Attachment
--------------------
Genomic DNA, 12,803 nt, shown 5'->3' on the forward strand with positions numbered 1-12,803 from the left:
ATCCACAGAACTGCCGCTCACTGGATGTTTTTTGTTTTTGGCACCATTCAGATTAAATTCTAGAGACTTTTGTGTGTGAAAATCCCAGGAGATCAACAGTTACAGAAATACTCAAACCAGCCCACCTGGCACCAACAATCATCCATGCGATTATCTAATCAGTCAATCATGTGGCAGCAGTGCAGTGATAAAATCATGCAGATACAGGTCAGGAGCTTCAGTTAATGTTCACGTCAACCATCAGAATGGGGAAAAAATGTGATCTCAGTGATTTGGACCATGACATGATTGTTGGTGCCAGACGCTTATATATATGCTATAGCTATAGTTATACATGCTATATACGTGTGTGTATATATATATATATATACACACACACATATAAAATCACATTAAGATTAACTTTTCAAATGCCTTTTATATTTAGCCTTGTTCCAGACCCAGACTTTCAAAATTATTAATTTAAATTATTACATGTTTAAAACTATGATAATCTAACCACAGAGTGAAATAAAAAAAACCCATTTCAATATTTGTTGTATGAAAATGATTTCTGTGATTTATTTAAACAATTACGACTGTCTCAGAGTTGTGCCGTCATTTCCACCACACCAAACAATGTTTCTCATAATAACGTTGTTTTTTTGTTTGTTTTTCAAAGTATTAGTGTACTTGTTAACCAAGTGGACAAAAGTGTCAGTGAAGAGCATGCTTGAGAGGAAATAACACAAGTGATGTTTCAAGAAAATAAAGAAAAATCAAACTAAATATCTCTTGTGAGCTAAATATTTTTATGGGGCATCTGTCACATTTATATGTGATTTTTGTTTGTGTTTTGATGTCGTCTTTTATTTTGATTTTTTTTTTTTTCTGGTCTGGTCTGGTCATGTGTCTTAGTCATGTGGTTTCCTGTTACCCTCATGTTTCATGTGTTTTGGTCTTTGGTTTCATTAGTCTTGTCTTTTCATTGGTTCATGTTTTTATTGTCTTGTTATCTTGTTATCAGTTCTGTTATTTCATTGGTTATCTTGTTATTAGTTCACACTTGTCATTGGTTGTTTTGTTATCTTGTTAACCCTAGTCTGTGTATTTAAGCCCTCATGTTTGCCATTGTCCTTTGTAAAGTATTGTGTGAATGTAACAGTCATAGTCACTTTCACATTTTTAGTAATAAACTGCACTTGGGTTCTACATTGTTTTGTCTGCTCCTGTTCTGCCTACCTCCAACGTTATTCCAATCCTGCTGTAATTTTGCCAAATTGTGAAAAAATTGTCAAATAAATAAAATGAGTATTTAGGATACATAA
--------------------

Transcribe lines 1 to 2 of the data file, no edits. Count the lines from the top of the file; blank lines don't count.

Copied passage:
Genomic DNA, 12,803 nt, shown 5'->3' on the forward strand with positions numbered 1-12,803 from the left:
ATCCACAGAACTGCCGCTCACTGGATGTTTTTTGTTTTTGGCACCATTCAGATTAAATTCTAGAGACTTTTGTGTGTGAAAATCCCAGGAGATCAACAGTTACAGAAATACTCAAACCAGCCCACCTGGCACCAACAATCATCCATGCGATTATCTAATCAGTCAATCATGTGGCAGCAGTGCAGTGATAAAATCATGCAGATACAGGTCAGGAGCTTCAGTTAATGTTCACGTCAACCATCAGAATGGGGAAAAAATGTGATCTCAGTGATTTGGACCATGACATGATTGTTGGTGCCAGACGCTTATATATATGCTATAGCTATAGTTATACATGCTATATACGTGTGTGTATATATATATATATATACACACACACATATAAAATCACATTAAGATTAACTTTTCAAATGCCTTTTATATTTAGCCTTGTTCCAGACCCAGACTTTCAAAATTATTAATTTAAATTATTACATGTTTAAAACTATGATAATCTAACCACAGAGTGAAATAAAAAAAACCCATTTCAATATTTGTTGTATGAAAATGATTTCTGTGATTTATTTAAACAATTACGACTGTCTCAGAGTTGTGCCGTCATTTCCACCACACCAAACAATGTTTCTCATAATAACGTTGTTTTTTTGTTTGTTTTTCAAAGTATTAGTGTACTTGTTAACCAAGTGGACAAAAGTGTCAGTGAAGAGCATGCTTGAGAGGAAATAACACAAGTGATGTTTCAAGAAAATAAAGAAAAATCAAACTAAATATCTCTTGTGAGCTAAATATTTTTATGGGGCATCTGTCACATTTATATGTGATTTTTGTTTGTGTTTTGATGTCGTCTTTTATTTTGATTTTTTTTTTTTTCTGGTCTGGTCTGGTCATGTGTCTTAGTCATGTGGTTTCCTGTTACCCTCATGTTTCATGTGTTTTGGTCTTTGGTTTCATTAGTCTTGTCTTTTCATTGGTTCATGTTTTTATTGTCTTGTTATCTTGTTATCAGTTCTGTTATTTCATTGGTTATCTTGTTATTAGTTCACACTTGTCATTGGTTGTTTTGTTATCTTGTTAACCCTAGTCTGTGTATTTAAGCCCTCATGTTTGCCATTGTCCTTTGTAAAGTATTGTGTGAATGTAACAGTCATAGTCACTTTCACATTTTTAGTAATAAACTGCACTTGGGTTCTACATTGTTTTGTCTGCTCCTGTTCTGCCTACCTCCAACGTTATTCCAATCCTGCTGTAATTTTGCCAAATTGTGAAAAAATTGTCAAATAAATAAAATGAGTATTTAGGATACATAA